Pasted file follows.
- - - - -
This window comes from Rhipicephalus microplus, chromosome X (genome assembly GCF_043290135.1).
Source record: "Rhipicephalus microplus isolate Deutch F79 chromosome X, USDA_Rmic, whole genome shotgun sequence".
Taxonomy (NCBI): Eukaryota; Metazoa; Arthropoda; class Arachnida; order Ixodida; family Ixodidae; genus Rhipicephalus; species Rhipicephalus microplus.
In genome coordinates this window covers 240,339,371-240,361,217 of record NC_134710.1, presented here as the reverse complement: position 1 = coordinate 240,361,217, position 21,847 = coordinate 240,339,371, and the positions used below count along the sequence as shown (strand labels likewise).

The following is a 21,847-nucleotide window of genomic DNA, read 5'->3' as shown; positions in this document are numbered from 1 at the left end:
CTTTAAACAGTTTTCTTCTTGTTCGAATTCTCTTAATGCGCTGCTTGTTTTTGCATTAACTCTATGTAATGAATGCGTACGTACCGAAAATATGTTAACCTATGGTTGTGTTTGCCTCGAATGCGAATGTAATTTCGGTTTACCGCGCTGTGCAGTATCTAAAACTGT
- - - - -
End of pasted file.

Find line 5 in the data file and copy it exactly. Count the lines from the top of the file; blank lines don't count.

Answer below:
The following is a 21,847-nucleotide window of genomic DNA, read 5'->3' as shown; positions in this document are numbered from 1 at the left end: